[Photos: Cedric Mussano / Achim Kukulies / Andrea Rossetti]

Julia Scher recognized the power of digital media early on. Her investigations into private and public surveillance systems began in the late 1980s, long before the emergence of popular formats like Big Brother or films like The Truman Show. They also proved deeply prescient, anticipating the trajectory of a contemporary society in which constant collection of personal data has become the norm.

In the 1990s, Scher continued her exploration of observation apparatuses by installing camera and audio surveillance systems in art spaces. These installations sought to illus-trate the mechanisms of control, power, manipulation, and even reassurance that these technologies possess. Live feeds, the artist’s own voice emanating from audio systems, electro-aesthetics, and the involvement of institutional security personnel converged in situations that led viewers to believe they were being watched and controlled.

Scher’s spaces are at once “seeing” and seer-like: live observation situations that employ technologies ranging from early digital control systems with cameras and monitors to the complex data tapping and listening mechanisms in smartphones, Siri, or Alexa. Her often erotic or comically over-the-top content depicts “surveillance and punishment” (as Michel Foucault termed it), the clash between desire and control in the reality of what sociologist Gary T. Marx describes as the “Maximum Security Society”: a society that rel-ishes these technologies while simultaneously tolerating and accepting a loss of control and the commodification of personal data.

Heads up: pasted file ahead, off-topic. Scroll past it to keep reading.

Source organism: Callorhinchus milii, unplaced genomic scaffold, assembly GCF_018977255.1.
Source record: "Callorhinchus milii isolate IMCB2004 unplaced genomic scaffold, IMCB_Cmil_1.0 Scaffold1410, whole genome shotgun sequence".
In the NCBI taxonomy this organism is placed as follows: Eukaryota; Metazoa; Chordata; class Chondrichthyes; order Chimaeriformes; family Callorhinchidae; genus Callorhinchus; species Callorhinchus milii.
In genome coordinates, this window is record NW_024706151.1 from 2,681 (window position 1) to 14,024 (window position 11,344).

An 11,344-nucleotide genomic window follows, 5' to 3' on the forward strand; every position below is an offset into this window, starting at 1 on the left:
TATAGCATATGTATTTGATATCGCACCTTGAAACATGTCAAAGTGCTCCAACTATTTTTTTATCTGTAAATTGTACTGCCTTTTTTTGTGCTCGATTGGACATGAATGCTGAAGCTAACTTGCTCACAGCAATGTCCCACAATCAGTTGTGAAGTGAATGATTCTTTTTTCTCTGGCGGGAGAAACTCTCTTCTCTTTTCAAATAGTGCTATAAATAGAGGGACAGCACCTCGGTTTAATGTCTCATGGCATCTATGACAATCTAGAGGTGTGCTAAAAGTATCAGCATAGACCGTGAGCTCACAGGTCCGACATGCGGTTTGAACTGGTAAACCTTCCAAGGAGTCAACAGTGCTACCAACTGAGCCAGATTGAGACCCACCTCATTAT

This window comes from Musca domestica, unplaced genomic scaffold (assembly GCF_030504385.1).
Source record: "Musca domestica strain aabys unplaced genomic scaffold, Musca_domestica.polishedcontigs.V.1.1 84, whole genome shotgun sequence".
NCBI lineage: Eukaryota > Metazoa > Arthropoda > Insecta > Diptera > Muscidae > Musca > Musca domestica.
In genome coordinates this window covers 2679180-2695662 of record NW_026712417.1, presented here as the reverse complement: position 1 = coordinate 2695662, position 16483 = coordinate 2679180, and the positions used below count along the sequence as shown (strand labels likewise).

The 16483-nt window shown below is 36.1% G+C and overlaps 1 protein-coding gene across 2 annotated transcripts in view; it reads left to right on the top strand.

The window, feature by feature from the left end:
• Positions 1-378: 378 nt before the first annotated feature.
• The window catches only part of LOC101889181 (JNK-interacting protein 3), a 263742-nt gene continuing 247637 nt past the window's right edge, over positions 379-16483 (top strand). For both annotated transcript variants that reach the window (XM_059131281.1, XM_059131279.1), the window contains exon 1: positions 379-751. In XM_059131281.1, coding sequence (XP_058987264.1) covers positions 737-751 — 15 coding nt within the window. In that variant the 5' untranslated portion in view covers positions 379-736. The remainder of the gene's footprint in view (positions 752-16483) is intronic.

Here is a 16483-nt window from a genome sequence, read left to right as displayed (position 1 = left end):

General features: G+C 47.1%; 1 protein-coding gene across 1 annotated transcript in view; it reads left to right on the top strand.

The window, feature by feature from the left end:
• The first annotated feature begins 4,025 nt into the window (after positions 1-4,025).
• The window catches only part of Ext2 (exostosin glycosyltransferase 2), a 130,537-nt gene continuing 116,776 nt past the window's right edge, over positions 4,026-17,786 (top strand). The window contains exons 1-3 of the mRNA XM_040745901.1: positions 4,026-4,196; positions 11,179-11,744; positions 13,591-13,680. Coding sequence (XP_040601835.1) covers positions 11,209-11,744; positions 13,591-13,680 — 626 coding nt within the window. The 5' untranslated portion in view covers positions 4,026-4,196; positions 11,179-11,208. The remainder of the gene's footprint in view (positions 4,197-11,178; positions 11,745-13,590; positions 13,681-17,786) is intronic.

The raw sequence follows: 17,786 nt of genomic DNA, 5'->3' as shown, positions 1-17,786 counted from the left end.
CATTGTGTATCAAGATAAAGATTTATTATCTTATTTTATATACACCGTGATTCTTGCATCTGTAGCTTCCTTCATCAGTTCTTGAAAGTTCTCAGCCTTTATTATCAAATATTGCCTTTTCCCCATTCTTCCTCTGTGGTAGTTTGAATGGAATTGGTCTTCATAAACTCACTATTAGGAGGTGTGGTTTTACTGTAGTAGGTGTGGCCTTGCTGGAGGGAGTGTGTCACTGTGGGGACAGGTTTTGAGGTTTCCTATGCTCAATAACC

On view at Museum Abteiberg is a survey of Scher’s oeuvre from its beginnings in paint-ing, sculpture, and photography in the mid-1970s, when she was already grappling with the issues of medialization and increasing digitalization of the present, through the point where she discovered the potential of using the technologies themselves. Her multimedia practice includes installation, video and audio, performance, projects in artist-run spaces, on the Internet, and consumer products sold under the brand Security By Julia. Some of her work has evolved over time, incorporating new technologies while retaining the ‘DNA’ of the core concept. Other pieces are entirely new, forging connec-tions to a digital world once thought to be the stuff of science fiction.

Many realms of Scher’s activity are only partially represented in this exhibition. This show does not fully capture, for example, the club scene of the 1990s, the activist groups she continues to be involved with today, or the early years of the Internet as a global communicative, creative, and democratic space. Nor does it fully encompass the context of the art spaces of museums, art associations, and galleries of the time, where Scher’s spatial installations often provoked direct confrontations with the public. Visitors were recorded, documented, and sometimes even entered their own names into a digital system without understanding where their data was being sent.

The exhibition Maximum Security Society is structured by Scher’s so-called Gates. The black numbers on walls and columns, inspired by the terminal numbers at airports where they stand for order and transit, are used throughout the exhibition and, analo-gously, in the accompanying booklet.

Julia Scher: Maximum Security Society, organized in cooperation with Kunsthalle Zürich, is a major retrospective of the work of Julia Scher. Born in 1954 in Hollywood, California, Scher has lived in Cologne since 2006. The exhibition presents a selection of works from all of Scher’s creative phases, including many addressing the surveillance structures inherent in the museum as an institution.

[Text: Susanne Titz and Gian Marco Hölk]

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